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Summer 2005 Table of Contents
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Postsecondary Education: Preparation Is a Necessary Ingredient for Success

By Deborah Leuchovius

Reprinted with permission from the Summer 2004 issue of The PACESETTER, a publication of the Pacer Center, Inc., Minneapolis, Minnesota, (952)838-9000.

Abstract: This article describes the skills needed by students with disabilities to prepare for postsecondary education.

Key words: blind, visually impaired, deafblind, parents, transition, postsecondary education, college, study skills, self advocacy

Research shows that completing some type of postsecondary education, including vocational-technical training leads to higher earnings, higher self-esteem, more meaningful employment, and economic self-sufficiency.

More and more students with disabilities are going on to college. Unfortunately, most students with disabilities who go on to higher education leave before they complete their program or degree.

If students with disabilities have higher education as a goal, it is critical that they leave high school with the skills they need to be successful there. Through the transition planning process, parents and educators can help ensure that a student’s secondary education program provides a foundation for postsecondary success. A student on an individualized education plan (IEP) should have a transition plan included at age 14. The plan can include postsecondary goals.

Keys To Success

What exactly are the skills students need to be successful in higher education? Adequate academic preparation, self-knowledge, self-advocacy, study skills, time management, and perseverance. In addition, the transition team should help students collect the documentation they will need to obtain services in college and plan for financial aid.

Adequate Academic Preparation & Study Skills

Staying in college is difficult without a solid academic foundation. One of the greatest barriers to college for students with disabilities is the lack of a strong academic preparation. Students with disabilities are less likely to complete a full academic curriculum (differences are most significant in math and science) than students without disabilities. The result is that they are far less likely to qualify for admission to a four-year college.

For many students this comes as a surprise rather late in the game. It is not until college entrance exams reveal what students lack in their academic knowledge that many discover they will have to take remedial courses.

Early planning is the best way to ensure success. A student’s courses should include college preparatory courses—in middle school or junior high, as well as in high school. If your son or daughter expresses an interest in postsecondary education, make sure they understand the classes they will need to take and the grades they will need to maintain in order to qualify for admission. Students should talk with teachers and counselors to map out a curriculum that corresponds to the admission requirements of state colleges.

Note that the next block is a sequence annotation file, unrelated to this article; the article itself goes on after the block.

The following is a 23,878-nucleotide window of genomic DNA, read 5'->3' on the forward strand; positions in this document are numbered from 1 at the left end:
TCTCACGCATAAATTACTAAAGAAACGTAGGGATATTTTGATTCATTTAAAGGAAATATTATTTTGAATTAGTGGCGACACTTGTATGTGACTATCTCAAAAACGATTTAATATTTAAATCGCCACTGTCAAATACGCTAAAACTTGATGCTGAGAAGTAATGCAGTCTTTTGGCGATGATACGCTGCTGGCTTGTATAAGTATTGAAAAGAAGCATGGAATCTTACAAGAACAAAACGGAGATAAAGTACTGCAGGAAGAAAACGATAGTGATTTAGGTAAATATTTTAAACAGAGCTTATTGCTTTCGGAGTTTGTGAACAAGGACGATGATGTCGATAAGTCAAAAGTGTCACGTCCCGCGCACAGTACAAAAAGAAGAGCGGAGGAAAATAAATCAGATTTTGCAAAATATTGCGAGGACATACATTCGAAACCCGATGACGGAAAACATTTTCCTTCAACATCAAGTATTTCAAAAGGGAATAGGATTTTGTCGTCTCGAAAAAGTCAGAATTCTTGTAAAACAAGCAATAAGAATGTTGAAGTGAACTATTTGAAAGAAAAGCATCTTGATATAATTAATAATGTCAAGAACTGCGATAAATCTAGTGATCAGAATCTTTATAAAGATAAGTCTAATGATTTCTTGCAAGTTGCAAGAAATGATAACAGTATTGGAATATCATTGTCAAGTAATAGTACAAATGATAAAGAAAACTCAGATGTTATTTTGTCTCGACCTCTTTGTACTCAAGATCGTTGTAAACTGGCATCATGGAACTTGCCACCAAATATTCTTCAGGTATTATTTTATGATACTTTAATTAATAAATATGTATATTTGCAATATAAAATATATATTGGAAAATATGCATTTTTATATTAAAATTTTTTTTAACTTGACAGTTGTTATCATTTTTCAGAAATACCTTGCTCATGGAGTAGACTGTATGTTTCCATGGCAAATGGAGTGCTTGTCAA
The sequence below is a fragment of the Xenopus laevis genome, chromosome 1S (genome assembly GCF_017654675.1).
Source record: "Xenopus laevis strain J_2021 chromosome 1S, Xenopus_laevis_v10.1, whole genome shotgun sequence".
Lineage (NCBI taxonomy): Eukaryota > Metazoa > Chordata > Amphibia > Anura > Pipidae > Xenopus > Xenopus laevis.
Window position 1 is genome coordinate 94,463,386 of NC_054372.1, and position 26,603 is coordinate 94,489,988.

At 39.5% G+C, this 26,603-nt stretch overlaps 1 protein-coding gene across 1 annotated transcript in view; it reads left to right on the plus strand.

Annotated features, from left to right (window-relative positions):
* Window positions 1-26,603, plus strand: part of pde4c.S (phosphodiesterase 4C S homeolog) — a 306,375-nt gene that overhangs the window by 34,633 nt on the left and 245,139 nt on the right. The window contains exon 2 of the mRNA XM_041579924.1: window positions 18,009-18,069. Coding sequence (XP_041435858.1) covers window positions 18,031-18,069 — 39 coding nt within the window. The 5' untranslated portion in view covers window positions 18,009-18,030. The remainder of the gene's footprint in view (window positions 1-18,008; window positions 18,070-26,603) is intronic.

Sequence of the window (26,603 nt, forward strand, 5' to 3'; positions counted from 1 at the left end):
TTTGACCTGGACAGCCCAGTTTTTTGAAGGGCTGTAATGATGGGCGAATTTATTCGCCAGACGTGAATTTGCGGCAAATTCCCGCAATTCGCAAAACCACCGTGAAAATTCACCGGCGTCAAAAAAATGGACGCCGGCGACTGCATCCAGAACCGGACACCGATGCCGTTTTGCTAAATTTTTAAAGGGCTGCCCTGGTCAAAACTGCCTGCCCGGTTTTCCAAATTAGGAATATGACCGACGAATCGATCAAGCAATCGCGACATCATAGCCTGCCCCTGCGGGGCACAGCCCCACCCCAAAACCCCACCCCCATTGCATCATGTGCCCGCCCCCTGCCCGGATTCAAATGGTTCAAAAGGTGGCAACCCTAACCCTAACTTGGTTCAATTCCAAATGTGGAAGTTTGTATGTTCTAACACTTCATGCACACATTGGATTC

For many students, it is disorganization, not the learning material that makes getting good grades difficult. Parents can help students to develop good study and time management skills. Good study skills involve setting goals; being organized; and setting a place, time and schedule that is study friendly.

High school students intending to continue their education should also practice using postsecondary-type supports in their general education classrooms, for example, low tech assistive technology such as talking books, specialized tape recorders, and portable note-taking devices.

Colleges look for well-rounded students. Becoming involved in extracurricular activities such as sports, community service, music, or drama may help students enter more competitive college and university programs.

Self Advocacy

It is not just the academics that are difficult in postsecondary education. Postsecondary schools expect students with disabilities to take the initiative, to declare their disability, and to work with the disability support personnel to plan their accommodations. In addition, accommodations must be negotiated with each instructor.

It is absolutely essential that students with disabilities going on to college develop the following in the course of their high school education: 1) a basic understanding of their disability, 2) knowledge of the accommodations they will need in post-school environments, and 3) the ability to articulate both of these things to others.

Attending their own IEP meetings and being active in the planning and implementation of their own educational plans is a beginning step in developing these skills.


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Last Revision: September 1, 2010